The People’s Bank of China (PBoC) said on Monday it will guide financial institutions to step up lending to green sectors as part of its response to declining growth rates in the country.
Although it did not stipulate exactly which incentives it would deploy, the bank is known to use a range of tools including targeted refinancing operations and interest subsidies for green loan-supported projects. Its overall approach is outlined in a set of guidelines for establishing a green financial system issued by the PBoC and a number of other government agencies.
“While taking steps to launch and use the tools in support of carbon emissions reduction, the PBoC will guide financial institutions to extend more support to sci-tech innovations, small and medium businesses, green development, and the manufacturing sector,” says the most recently published monetary policy report.
The PBoC and China Banking Regulatory Commission (CBRC) are unusual among G20 central banks and supervisors in the extent of their willingness to influence banks’ credit allocation in support of the green transition. A paper published earlier this year by the Grantham Institute at the London School of Economics noted China’s use of a green window guidance policy from 2006 onwards incorporating target-setting for bank lending based on sustainable objectives.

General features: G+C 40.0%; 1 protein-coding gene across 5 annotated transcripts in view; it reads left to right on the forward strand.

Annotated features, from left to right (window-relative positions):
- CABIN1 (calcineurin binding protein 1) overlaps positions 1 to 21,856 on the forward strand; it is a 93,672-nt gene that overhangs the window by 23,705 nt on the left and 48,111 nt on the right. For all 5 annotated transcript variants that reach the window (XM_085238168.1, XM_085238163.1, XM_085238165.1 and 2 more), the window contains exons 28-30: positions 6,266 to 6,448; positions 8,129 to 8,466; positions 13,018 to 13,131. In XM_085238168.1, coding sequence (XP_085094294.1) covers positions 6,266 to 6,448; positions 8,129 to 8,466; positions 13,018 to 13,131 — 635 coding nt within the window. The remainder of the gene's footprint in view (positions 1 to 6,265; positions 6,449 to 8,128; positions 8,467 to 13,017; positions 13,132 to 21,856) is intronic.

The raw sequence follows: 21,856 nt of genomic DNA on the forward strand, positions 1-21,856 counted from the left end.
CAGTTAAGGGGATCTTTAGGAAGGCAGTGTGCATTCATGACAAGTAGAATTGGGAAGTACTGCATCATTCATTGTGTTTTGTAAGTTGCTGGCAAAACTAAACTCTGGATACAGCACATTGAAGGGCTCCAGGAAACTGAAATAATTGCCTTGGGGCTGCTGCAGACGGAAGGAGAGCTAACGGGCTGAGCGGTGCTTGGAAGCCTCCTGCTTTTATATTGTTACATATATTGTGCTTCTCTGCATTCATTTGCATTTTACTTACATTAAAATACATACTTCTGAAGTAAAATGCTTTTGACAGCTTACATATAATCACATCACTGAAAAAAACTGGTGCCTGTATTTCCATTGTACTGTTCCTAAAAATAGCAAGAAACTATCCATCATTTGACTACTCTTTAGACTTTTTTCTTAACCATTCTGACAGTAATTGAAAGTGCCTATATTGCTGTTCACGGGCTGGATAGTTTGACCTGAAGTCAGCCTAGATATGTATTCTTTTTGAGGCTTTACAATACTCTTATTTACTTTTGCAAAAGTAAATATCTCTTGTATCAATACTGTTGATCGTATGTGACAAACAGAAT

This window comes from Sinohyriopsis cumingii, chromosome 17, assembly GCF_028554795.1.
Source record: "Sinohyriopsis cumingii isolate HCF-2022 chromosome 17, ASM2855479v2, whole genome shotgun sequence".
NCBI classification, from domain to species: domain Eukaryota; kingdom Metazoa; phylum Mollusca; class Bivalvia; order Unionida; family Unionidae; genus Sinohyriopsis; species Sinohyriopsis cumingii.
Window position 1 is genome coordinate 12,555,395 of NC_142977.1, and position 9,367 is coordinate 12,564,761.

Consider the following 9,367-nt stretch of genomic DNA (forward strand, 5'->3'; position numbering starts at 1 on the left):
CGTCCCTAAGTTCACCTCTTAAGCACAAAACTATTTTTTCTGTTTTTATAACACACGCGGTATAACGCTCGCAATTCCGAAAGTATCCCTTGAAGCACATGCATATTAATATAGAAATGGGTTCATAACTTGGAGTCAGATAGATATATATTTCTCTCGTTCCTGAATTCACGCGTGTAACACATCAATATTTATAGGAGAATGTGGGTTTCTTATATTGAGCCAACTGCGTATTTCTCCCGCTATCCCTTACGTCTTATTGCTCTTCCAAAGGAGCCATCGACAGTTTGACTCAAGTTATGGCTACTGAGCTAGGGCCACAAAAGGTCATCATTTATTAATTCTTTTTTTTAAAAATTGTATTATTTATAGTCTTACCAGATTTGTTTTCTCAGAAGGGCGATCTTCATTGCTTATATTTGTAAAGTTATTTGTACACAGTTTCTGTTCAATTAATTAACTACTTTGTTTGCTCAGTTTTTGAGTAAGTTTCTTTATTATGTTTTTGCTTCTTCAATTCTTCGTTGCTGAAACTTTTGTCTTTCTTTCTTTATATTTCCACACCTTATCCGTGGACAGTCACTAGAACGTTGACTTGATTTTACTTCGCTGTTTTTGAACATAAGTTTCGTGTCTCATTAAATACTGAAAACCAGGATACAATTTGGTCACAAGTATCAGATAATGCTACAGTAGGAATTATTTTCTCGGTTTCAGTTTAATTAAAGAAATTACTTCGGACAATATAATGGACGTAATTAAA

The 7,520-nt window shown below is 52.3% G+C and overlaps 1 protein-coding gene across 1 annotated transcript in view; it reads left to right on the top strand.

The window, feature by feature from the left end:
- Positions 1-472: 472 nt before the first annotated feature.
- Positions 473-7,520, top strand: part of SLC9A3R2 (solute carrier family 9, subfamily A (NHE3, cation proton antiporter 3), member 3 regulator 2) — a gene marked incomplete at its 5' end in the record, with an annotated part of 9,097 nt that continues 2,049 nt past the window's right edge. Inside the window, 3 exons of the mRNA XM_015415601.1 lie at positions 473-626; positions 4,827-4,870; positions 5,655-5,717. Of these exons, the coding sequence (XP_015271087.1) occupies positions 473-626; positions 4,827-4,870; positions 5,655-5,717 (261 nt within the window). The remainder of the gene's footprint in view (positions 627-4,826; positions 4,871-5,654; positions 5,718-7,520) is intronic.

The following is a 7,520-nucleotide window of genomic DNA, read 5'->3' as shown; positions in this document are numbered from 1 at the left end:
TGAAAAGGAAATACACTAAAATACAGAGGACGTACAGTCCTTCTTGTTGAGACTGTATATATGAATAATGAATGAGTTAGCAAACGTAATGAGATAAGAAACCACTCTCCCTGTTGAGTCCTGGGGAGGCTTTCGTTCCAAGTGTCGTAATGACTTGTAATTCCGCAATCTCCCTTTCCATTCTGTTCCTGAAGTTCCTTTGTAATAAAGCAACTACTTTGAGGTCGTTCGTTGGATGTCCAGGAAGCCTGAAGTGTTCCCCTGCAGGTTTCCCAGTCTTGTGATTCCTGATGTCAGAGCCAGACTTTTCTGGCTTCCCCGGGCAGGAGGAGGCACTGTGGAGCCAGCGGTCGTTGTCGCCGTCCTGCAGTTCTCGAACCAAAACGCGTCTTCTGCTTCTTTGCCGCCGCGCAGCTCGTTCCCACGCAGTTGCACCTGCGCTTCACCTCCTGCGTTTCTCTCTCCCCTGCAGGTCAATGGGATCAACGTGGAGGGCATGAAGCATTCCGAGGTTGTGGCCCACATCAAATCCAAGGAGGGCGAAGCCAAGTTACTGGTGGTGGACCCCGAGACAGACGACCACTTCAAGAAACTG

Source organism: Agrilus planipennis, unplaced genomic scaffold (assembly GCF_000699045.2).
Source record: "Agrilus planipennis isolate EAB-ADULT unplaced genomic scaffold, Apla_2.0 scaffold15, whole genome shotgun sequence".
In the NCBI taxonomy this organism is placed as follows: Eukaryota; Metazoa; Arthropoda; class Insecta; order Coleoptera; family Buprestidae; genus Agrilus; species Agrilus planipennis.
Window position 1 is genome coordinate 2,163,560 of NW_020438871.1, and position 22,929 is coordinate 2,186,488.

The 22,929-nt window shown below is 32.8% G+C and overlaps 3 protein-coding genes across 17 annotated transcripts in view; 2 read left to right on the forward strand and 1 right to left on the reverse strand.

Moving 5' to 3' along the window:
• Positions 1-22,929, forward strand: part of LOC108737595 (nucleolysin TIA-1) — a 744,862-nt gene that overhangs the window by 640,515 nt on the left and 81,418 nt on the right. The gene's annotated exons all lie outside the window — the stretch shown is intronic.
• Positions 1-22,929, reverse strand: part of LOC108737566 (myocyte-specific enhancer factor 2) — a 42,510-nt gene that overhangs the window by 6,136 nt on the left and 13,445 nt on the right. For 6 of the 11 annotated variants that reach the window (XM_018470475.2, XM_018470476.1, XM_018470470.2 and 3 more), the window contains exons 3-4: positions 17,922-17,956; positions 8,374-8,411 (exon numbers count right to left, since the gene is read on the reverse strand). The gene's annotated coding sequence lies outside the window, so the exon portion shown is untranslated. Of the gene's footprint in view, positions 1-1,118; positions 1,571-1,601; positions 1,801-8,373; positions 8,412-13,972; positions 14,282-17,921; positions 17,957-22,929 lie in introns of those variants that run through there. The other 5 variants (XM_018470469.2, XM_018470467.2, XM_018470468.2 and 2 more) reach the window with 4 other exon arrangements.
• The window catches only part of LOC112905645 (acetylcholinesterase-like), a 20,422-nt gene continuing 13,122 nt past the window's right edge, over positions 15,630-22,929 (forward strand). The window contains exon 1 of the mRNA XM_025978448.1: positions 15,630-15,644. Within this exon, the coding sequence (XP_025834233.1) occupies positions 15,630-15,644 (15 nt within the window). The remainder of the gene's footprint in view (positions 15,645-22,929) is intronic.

Earlier this month, PBoC governor Yi Gang used an address at the Cop26 summit to announce a new carbon emission reduction facility, offering low interest loans to financial institutions that help firms cut carbon emissions. The facility was launched a few days later.
In a sign of the conflicting pressures facing the Chinese authorities, the CBRC recently ordered banks to maintain lending towards coal power plants, earning China a downgrade from first to third place in the latest Green Central Banking Scorecard published by Positive Money and Green Central Banking. Last week, the State Council also announced that ‘clean coal’ output will be supported via 200 billion yuan in additional financing.
The monetary policy report says the PBoC held a symposium with China’s 24 largest banks on adjusting their credit structures in order to increase support for green and low-carbon industries.
China’s financial system has some characteristics that set it apart from other developed economies. Its economy is much more dependent on bank lending than market-based finance, and all of its major banks are state-owned. Nevertheless, its willingness to pursue innovative climate-friendly policies has been closely watched by green finance advocates elsewhere.
This page was last updated November 26, 2021
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